Drawing a deep breath, she hacked at its left arm just above the elbow until it hung by sinew and threads of skin. What would have been agony for the living provoked nothing more than the usual groans and snarls from the zombie. Pausing to swipe sweat from her forehead, Laney looked up and down the road. It was a risk to let the creature keep making noise, possibly attracting others, but the way was clear for now. She turned to the right arm, and once that too had been brutally seperated from the body, took several steps back and watched in horrified fascination as Zack scrabbled pathetically on the ground, unable to push itself upright with its stumps of arms. Eventually it knelt up and began staggering to its feet; without arms to properly balance itself, the zombie plunged headlong into the ground again.

'Sorry, Rishi, don't have time for this,' she said out loud, bringing her hatchet down hard. She tentatively raised a hand to her left cheek. The blood was running freely from a ragged cut; panic electified her as she briefly struggled to remember how she'd got the wound. The fall, not a bite, she recalled with relief, seaching her first-aid pack for a bandage.

'Hope that was some help,' she muttered, nudging the now-still corpse with her toe as she set off for the crash site again.

Trading places
Laney heard the gunshots before the crash site came into view. She vaulted the stone wall into the neighbouring field, unslung her rifle and hurried to a wall on the crest of the hill. Without even using the scope, she could see two figures standing on the body of the helicopter. One was firing a handgun down into a mass of zombies, while the other swung a melee weapon at any clutching hands that came too close. Several bodies lay prostrate on the ground nearby. No zombies were feeding on these, so Laney assumed they were former zombies, felled by the gunman on the helicopter. Looking through the scope, Laney saw the shooter, a man in his fifties, hold up his gun, glare at it in frustration, and holster it in favour of what looked like a crowbar. His companion was a teenager or young man, his beard growing in patchy around his cheeks and neck. She counted nine zombies still reaching and clawing at their prey. The men were high enough up the helicopter to be out of reach, but that same height meant anyone swinging at the zombies' heads risked falling from the uneven platform of the helicopter.

Taking her time, resting the rifle on the stone wall, Laney focused on the tallest zombie - the easiest target as well as the creature most likely to grab one of the men - and trained the scope's crosshairs on its head. Unlike when she was returning fire the day Toby, Jake and Sam died, Laney had time to draw breath, relax, and squeeze the trigger gently as she exhaled, just like Monroe had shown her. She practised the motions three times, then let out a whoop of delight as her first shot sent a gout of black gore fountaining up from the skull of the tall zombie.

The sudden casualty did not go unnoticed by the men on the helicopter. Both jumped back in alarm, the younger barely keeping his balance, then both crouched, scanning the horizon. Laney stood, holding her rifle aloft triumphantly, and the men waved, one letting out an indistinguishable holler. She knelt again to take out the remaining eight zombies but, under pressure to perform in front of the men, her next three shots missed, piercing the body of the helicopter. She wiped her brow, drew another deep breath, and let her mind wander back to her training with Monroe, and the next two shots found their mark. She continued until only one zombie remained - she wanted to keep her five remaining bullets - and vaulted the wall and trotted down to the crash site, scanning left and right for movement. The men on the helicopter called to the zombie and banged their weapons on the metal, keeping its attention until Laney buried her hatchet in its skull.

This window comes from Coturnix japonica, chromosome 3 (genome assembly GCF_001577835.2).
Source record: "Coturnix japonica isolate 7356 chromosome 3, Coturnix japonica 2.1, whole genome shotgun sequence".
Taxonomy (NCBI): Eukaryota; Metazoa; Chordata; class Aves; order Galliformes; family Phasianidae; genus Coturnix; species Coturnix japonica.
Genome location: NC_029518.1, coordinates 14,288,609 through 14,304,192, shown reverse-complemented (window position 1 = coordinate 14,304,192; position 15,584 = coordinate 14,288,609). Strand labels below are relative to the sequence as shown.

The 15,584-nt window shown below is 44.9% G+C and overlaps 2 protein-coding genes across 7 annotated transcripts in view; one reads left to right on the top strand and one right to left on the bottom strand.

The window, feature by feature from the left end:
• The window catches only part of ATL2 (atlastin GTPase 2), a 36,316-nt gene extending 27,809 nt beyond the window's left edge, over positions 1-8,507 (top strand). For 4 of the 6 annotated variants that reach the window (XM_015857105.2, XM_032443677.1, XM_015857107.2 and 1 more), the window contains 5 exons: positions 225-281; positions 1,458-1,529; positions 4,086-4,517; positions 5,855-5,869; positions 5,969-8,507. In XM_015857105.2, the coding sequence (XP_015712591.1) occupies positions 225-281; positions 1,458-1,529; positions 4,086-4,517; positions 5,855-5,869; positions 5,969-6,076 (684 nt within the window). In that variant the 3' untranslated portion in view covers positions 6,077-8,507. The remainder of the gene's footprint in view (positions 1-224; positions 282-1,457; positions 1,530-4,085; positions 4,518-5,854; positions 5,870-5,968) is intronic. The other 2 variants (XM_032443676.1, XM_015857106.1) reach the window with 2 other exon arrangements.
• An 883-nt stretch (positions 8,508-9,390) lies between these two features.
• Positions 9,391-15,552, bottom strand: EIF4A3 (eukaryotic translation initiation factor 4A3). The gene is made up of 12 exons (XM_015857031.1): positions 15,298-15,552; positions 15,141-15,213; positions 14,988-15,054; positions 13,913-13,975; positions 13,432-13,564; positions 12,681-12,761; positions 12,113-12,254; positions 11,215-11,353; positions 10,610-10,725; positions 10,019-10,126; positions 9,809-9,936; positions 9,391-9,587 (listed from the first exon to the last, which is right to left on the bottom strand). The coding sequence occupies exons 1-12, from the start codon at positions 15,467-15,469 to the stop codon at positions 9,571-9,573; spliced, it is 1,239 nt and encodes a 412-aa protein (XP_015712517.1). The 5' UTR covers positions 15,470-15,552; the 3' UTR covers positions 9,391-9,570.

'Well hello,' called the older man, beaming widely. He was tall and thin, all knees and elbows. 'That was some top-notch shooting. I'm Charles, and this is Benson.' The younger man - he looked about 15 or 16, now that Laney got a closer look - nodded his thanks unsmilingly.

Benson's scowl suddenly reminded Laney what happened last time a Scav had trusted two strangers, and she stopped herself from putting her hatchet back in her belt. 'Laney,' she replied. 'Where are you two from, then?'

'Eden Valley - ' Charles began, but Benson, eyes following the movement of Laney's hatchet, cut across him. 'What you thinking?' he grunted, his stare boring into her. 'We're not gonna hurt you.'

Charles glanced nervously over at his younger companion.

'So you're Vanners, huh?' Laney queried. The adreneline of her victorious sharp-shooting had faded, leaving her feeling drained and uneasy. 'I spoke to your boss, Jane Meadows, not so long ago.'

At the mention of his leader, Charles seemed to perk up, and Benson toned down his sullen glare. 'So you must be one of the Scavs from Haven then,' the older man quipped.

'That's right,' Laney said slowly. The older man's forced cheerfulness was unsettling her as much as his companion's hostile attitude. There was silence, as if they were waiting for her to give her name.

'This stuff's ours,' Benson blurted out suddenly, fixing Laney with his stare again.

'Now, Benson - ' Charles cautioned.

'The stuff's ours,' he insisted. 'What's with the stupid hat?'

'I just saved your asses, we're closest to Haven, and the pilot is with us, so it's at least half ours,' Laney said firmly.

'We coulda handled them, no problem,' Benson spat. 'You missed half your shots anyway.' Charles looked helplessly from one to the other. It was obvious the older man couldn't assert any authority over the teenager. Laney wasn't going to get anything for free here. She clenched her jaw as frustration rose up inside her. She couldn't see how she was going to force this stubborn teenager to give up the bounty the helicopter still contained. He sat astride it territorially and crossed his arms.